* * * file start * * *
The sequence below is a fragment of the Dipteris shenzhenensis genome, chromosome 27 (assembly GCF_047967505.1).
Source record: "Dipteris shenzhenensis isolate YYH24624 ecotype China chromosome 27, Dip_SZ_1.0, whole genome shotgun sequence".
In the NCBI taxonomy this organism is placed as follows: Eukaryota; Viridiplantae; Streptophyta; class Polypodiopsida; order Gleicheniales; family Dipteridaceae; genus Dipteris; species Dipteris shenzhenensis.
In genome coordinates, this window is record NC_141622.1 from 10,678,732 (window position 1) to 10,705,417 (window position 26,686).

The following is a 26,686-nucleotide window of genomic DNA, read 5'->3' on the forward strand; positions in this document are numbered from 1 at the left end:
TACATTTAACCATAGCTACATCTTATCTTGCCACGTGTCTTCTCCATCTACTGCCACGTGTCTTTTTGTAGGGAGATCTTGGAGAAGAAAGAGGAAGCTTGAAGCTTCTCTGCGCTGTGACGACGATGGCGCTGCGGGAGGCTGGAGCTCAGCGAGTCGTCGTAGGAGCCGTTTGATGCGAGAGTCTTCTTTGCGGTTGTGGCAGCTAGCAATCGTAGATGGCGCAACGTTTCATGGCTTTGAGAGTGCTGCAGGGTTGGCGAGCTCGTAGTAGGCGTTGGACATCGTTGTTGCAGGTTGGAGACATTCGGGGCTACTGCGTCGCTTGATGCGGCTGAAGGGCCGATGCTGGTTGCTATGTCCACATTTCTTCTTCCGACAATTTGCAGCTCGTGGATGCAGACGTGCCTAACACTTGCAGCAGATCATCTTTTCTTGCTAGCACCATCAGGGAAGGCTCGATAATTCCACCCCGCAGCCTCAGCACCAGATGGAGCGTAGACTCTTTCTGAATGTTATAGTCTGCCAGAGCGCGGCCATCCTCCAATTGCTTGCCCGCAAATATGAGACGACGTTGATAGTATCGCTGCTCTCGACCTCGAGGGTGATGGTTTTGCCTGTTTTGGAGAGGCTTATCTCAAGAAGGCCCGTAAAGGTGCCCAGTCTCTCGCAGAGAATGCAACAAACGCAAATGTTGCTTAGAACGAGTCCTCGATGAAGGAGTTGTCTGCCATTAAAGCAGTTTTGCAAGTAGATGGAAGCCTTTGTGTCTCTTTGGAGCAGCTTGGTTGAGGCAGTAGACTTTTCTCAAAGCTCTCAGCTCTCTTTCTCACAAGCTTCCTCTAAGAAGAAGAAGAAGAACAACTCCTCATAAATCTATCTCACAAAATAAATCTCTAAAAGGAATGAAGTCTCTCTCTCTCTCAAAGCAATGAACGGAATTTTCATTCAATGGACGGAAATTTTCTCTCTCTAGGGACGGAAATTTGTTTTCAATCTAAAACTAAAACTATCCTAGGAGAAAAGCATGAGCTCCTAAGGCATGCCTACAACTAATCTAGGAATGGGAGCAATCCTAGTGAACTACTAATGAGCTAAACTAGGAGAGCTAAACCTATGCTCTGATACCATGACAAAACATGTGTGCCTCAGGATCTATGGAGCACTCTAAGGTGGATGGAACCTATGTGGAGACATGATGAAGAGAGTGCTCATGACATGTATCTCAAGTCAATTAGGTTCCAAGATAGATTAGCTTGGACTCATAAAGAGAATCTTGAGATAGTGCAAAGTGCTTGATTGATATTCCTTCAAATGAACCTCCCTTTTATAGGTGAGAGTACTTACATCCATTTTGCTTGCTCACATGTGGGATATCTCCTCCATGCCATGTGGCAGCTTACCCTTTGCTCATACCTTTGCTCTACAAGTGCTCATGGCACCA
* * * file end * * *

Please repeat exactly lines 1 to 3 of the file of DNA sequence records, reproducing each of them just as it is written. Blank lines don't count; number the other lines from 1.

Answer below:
The sequence below is a fragment of the Dipteris shenzhenensis genome, chromosome 27 (assembly GCF_047967505.1).
Source record: "Dipteris shenzhenensis isolate YYH24624 ecotype China chromosome 27, Dip_SZ_1.0, whole genome shotgun sequence".
In the NCBI taxonomy this organism is placed as follows: Eukaryota; Viridiplantae; Streptophyta; class Polypodiopsida; order Gleicheniales; family Dipteridaceae; genus Dipteris; species Dipteris shenzhenensis.